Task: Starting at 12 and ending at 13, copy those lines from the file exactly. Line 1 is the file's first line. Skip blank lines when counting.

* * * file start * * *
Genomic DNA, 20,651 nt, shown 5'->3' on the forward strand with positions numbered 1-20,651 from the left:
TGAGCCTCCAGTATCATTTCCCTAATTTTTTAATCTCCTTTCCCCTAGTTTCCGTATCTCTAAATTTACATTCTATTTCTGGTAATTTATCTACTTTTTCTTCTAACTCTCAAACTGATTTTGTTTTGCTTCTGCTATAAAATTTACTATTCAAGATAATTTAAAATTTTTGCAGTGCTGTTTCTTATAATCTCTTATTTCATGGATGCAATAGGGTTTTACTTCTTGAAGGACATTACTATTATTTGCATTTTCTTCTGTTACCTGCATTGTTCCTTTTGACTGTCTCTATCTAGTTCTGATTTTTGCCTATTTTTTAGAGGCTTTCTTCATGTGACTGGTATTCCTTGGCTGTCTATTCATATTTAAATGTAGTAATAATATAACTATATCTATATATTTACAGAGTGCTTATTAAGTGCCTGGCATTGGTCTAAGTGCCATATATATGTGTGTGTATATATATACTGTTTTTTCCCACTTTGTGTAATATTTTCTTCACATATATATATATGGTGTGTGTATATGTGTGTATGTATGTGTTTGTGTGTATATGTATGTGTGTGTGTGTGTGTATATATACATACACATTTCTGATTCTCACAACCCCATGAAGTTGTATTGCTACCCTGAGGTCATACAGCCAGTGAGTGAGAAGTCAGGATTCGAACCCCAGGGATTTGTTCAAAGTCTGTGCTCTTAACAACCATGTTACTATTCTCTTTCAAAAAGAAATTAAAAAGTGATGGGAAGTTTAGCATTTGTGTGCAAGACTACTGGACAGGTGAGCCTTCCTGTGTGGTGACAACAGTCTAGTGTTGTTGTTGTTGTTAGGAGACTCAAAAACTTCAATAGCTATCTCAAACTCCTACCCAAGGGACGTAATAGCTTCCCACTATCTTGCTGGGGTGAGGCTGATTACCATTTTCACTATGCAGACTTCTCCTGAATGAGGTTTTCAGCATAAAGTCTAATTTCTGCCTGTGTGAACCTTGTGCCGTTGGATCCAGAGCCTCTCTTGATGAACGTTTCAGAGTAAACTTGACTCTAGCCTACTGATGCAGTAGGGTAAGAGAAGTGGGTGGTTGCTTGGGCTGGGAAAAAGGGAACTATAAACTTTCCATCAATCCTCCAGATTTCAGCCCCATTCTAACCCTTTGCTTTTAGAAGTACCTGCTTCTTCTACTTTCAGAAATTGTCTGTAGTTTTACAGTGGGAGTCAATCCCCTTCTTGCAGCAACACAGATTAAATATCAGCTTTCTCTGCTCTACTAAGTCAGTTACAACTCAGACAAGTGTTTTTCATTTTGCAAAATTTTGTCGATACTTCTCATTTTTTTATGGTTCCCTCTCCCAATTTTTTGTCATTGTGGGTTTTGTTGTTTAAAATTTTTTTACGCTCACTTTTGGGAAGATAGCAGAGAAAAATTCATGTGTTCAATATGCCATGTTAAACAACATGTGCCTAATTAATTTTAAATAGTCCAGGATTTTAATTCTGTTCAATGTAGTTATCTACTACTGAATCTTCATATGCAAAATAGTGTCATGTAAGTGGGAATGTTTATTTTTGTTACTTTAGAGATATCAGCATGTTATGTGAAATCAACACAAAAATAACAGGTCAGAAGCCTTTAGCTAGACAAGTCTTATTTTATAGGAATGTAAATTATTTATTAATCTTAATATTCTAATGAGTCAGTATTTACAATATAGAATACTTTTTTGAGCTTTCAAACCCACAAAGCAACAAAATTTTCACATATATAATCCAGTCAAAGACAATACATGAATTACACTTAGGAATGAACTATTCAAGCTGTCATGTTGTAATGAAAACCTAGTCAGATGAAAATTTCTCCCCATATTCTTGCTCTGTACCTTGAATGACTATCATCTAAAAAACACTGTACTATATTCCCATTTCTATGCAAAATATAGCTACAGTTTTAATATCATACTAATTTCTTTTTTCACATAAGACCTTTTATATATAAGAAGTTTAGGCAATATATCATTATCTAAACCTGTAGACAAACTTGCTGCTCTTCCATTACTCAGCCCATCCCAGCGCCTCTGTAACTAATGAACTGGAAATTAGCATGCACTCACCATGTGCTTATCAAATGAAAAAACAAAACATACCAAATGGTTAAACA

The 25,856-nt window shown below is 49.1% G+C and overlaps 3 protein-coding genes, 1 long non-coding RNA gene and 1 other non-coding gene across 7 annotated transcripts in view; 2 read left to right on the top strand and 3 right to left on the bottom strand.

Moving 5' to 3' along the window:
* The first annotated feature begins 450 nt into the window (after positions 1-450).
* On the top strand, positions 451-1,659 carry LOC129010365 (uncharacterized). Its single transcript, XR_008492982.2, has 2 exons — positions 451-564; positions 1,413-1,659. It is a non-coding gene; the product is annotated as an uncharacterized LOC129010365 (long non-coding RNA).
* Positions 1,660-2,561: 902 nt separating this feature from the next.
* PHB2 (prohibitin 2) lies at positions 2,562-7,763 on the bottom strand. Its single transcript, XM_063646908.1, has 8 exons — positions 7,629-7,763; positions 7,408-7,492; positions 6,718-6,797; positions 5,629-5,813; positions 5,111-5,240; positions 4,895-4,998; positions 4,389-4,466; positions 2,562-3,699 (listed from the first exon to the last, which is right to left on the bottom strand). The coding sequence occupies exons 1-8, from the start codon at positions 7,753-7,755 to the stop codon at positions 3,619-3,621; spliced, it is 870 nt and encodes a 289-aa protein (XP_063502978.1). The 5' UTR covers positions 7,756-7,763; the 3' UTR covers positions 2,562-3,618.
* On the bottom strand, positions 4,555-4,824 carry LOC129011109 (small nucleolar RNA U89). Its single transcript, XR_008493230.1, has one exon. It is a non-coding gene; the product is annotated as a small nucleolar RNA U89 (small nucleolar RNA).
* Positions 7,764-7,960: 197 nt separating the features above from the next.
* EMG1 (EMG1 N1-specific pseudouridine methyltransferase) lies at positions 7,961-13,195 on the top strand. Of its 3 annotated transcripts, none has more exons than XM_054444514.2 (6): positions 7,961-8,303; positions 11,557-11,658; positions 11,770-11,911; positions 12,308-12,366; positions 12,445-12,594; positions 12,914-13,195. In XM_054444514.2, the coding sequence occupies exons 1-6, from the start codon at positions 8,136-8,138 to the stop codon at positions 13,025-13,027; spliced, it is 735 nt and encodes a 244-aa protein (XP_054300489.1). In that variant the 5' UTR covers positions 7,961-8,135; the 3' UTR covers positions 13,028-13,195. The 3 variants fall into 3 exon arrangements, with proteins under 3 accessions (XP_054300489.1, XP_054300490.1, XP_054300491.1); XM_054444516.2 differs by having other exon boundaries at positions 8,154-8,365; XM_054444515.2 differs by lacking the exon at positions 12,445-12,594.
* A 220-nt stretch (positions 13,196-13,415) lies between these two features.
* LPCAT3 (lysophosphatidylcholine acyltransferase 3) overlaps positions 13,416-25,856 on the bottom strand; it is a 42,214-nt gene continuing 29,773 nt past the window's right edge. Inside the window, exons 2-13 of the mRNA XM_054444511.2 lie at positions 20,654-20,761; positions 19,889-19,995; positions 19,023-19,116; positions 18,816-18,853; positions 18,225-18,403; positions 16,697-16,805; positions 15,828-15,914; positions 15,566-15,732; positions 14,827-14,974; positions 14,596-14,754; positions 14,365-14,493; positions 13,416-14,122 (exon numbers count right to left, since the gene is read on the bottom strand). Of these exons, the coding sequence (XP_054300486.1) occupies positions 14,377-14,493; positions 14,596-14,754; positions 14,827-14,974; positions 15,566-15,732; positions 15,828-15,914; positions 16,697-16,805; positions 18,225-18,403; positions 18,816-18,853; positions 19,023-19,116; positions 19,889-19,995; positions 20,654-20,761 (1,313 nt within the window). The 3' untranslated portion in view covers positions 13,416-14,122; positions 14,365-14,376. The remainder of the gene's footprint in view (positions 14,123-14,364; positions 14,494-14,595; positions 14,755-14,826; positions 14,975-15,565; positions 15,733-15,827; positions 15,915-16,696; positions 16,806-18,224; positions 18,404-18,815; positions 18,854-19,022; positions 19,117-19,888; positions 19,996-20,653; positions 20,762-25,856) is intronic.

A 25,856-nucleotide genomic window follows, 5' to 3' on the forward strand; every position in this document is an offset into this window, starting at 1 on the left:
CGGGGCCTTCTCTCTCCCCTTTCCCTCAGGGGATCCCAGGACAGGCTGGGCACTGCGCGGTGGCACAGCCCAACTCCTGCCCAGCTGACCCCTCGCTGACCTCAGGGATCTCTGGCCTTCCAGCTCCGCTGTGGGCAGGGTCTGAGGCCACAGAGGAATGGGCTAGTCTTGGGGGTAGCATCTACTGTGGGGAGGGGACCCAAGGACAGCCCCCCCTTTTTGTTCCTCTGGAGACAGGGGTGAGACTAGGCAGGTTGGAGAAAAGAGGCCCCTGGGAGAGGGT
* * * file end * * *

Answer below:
* A 220-nt stretch (positions 13,196-13,415) lies between these two features.
* LPCAT3 (lysophosphatidylcholine acyltransferase 3) overlaps positions 13,416-25,856 on the bottom strand; it is a 42,214-nt gene continuing 29,773 nt past the window's right edge. Inside the window, exons 2-13 of the mRNA XM_054444511.2 lie at positions 20,654-20,761; positions 19,889-19,995; positions 19,023-19,116; positions 18,816-18,853; positions 18,225-18,403; positions 16,697-16,805; positions 15,828-15,914; positions 15,566-15,732; positions 14,827-14,974; positions 14,596-14,754; positions 14,365-14,493; positions 13,416-14,122 (exon numbers count right to left, since the gene is read on the bottom strand). Of these exons, the coding sequence (XP_054300486.1) occupies positions 14,377-14,493; positions 14,596-14,754; positions 14,827-14,974; positions 15,566-15,732; positions 15,828-15,914; positions 16,697-16,805; positions 18,225-18,403; positions 18,816-18,853; positions 19,023-19,116; positions 19,889-19,995; positions 20,654-20,761 (1,313 nt within the window). The 3' untranslated portion in view covers positions 13,416-14,122; positions 14,365-14,376. The remainder of the gene's footprint in view (positions 14,123-14,364; positions 14,494-14,595; positions 14,755-14,826; positions 14,975-15,565; positions 15,733-15,827; positions 15,915-16,696; positions 16,806-18,224; positions 18,404-18,815; positions 18,854-19,022; positions 19,117-19,888; positions 19,996-20,653; positions 20,762-25,856) is intronic.